The activity of lactate dehydrogenase and glucose-6-phosphatate dehydrogenase were assayed using the homogenate of the pancreas of the pups on postnatal day 15. The result in figure 2 showed that there was a significant increase in the level of LDH in the pancreas of the treated groups when compared to the control group (p < 0.05), with the group that received nicotine for longer duration (14 days) having a higher level of activity than rats administered nicotine only for 7 days. When the two treated groups were compared, there was no significant difference between them.

Figure 2. Graph showing the activities of lactate dehydrogenase (LDH) enzyme in the pancreas of the rats at PD 15. ‘A’ was treated with normal saline, while B and C were exposed to lactational nicotine for the first 7 and 14 postnatal days respectively, showing a significantly raised LDH activity in both treated groups compared to the control (p < 0.05).

The activity of G-6-PDH also increased in both groups exposed to nicotine when compared with the Control, with the group treated for 14 days having a higher level of activity (p>0.05). Similarly, the difference in activities of G-6-PDH in rats exposed to lactational nicotine for14 days and the Control group was statistically significant (p < 0.05) (Figure 3).

Figure 3. Graph showing the activities of glucose-6-phosphatase in the pancreas of the rats at PD15. ‘A’ was treated with normal saline, while B and C were exposed to lactational nicotine for the first 7 and 14 postnatal days respectively, showing a significant increase in activity in Group C compared with the control (p < 0.05).

Histological observations

The histological sections of the Control animals (Figure 4A) revealed alternating cellular and fibrous layers arranged in discrete units showing a well-stained structure, apparently normal architecture and numerous cells which were almost uniform in size, shape, and distribution within the laminae. These include clusters of endocrine epithelial cells (islets of Langerhans, (I); surrounded by many serous acini (A); the exocrine portion which is a compound acinar gland; and the larger interlobular ducts (D) lined by simple columnar epithelium. The initial portions of intercalated ducts (C) penetrated the lumens of the acini. Intercalated ducts merged to form larger interlobular ducts lined by columnar epithelium. The ducts and blood vessels (V) were located in connective tissue, which also provided a thin capsule to the entire gland and thin septa separating the lobules of secretory acini. The treatment groups (Figure 4B and 4C) had decreased intensity of staining and degeneration of the islet cells with figure 4C showing higher degree of degeneration. The ducts were also diminished due to hypertrophy of the glandular acini, while the blood vessels were difficult to view in Figure 4B and almost completely absent in figure 4C.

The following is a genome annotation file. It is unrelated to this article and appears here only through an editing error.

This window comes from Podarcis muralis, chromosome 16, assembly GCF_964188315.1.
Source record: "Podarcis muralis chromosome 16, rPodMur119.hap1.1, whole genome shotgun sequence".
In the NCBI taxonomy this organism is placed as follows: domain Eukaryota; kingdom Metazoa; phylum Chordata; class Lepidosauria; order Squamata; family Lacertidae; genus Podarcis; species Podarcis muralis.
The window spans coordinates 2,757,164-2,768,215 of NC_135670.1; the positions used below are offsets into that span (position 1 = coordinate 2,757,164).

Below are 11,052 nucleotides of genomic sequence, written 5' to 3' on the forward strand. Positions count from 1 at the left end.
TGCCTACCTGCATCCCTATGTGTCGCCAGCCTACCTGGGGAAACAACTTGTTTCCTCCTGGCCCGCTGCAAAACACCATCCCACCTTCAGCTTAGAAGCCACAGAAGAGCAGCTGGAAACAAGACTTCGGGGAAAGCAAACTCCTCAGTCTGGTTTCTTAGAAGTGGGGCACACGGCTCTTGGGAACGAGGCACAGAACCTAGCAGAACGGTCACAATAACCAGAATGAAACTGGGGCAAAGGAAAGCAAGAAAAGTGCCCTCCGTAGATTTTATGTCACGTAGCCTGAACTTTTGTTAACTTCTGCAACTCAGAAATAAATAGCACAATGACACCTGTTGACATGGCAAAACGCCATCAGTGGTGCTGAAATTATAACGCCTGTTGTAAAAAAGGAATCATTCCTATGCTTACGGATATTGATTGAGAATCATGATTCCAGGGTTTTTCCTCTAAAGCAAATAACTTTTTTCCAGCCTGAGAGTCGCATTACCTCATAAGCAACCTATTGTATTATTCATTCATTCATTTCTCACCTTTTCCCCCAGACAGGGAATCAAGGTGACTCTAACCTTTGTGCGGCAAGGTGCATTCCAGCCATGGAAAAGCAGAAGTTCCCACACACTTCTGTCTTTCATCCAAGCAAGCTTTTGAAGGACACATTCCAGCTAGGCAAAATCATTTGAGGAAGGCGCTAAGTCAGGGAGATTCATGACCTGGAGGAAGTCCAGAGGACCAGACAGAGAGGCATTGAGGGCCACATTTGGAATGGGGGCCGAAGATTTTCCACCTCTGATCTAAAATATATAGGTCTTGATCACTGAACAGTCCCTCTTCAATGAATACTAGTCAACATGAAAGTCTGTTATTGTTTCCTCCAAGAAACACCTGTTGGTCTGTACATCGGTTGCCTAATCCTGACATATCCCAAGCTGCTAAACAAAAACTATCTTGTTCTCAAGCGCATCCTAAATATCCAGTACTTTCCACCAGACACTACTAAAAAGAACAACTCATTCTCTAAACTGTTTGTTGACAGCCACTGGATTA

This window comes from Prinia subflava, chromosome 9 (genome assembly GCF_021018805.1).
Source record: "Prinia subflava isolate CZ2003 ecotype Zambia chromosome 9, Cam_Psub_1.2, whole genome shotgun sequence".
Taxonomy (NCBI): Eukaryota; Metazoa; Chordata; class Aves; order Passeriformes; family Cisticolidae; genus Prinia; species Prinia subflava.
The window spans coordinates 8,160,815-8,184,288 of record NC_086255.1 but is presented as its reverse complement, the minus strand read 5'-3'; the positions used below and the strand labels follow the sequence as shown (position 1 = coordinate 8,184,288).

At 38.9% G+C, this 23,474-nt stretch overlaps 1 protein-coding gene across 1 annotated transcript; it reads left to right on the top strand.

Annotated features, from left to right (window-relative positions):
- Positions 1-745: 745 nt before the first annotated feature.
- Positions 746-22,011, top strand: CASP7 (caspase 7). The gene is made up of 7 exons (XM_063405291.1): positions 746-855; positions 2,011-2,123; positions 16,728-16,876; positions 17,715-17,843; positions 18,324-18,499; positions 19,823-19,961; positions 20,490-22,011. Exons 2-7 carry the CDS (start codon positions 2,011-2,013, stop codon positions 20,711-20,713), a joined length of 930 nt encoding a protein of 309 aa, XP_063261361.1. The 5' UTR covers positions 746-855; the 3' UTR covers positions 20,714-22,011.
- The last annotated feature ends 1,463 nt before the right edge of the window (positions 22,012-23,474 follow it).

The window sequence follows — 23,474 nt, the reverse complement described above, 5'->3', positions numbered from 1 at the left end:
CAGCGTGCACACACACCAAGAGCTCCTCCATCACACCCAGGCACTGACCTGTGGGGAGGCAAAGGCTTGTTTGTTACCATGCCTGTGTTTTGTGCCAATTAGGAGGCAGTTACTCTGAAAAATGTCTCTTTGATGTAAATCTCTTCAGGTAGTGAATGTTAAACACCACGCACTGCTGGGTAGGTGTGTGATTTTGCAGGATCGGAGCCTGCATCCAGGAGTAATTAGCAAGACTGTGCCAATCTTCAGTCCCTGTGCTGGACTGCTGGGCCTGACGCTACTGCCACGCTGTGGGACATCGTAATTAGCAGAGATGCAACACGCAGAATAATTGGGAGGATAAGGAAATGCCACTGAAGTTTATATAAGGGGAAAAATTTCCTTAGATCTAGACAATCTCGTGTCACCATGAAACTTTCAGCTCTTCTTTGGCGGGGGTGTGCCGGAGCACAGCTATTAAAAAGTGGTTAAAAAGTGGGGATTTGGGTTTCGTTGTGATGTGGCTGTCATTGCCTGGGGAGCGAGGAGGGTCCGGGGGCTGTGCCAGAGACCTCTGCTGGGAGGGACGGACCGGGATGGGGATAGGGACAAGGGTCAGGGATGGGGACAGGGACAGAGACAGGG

Figure 4. Photomicrographs of the general microarchitecture of the pancreas of rats on postnatal day 15 at low and high-power magnifications. Islets of Langerhans (I), glandular acini (A), interlobular duct (D), main duct (M), blood vessels (V) and intercalated duct (C). There was a decrease in the intensity of staining, degeneration of the islet cells, with plate C showing higher degeneration relative to B. The ducts were also diminished due to hypertrophy of the glandular acini:Blood vessels are difficult to view in group B and almost completely absent in group C when compared to the control group (H & E ×100 and ×400).

Figure 5 showed staining for PAS reaction demonstrating the general outline as more sparsely arranged in the control group, with the interlobar ducts diminished in treatment groups. Cellular structure was degenerated in the treatment groups when compared to the control group (Figure 5). There was reduction in PAS-positivity in the treated rats when compared to the control group.

Figure 5. Photomicrographs of the pancreas of rats on postnatal day 15 showing reduction in the staining intensity (reduced PAS-positivity) in the treated rats when compared to the control group (PAS, ×100 and ×400).

Discussion and conclusion

Exposure to nicotine during the lactation period is usually associated with dramatic changes in body weights of the newborn. As observed in this study, lactational nicotine from the first day of birth resulted in reduced body weight. However, by the fourth day, exposed neonates have experienced an increase in body weights exceeding that of the un-exposed pups.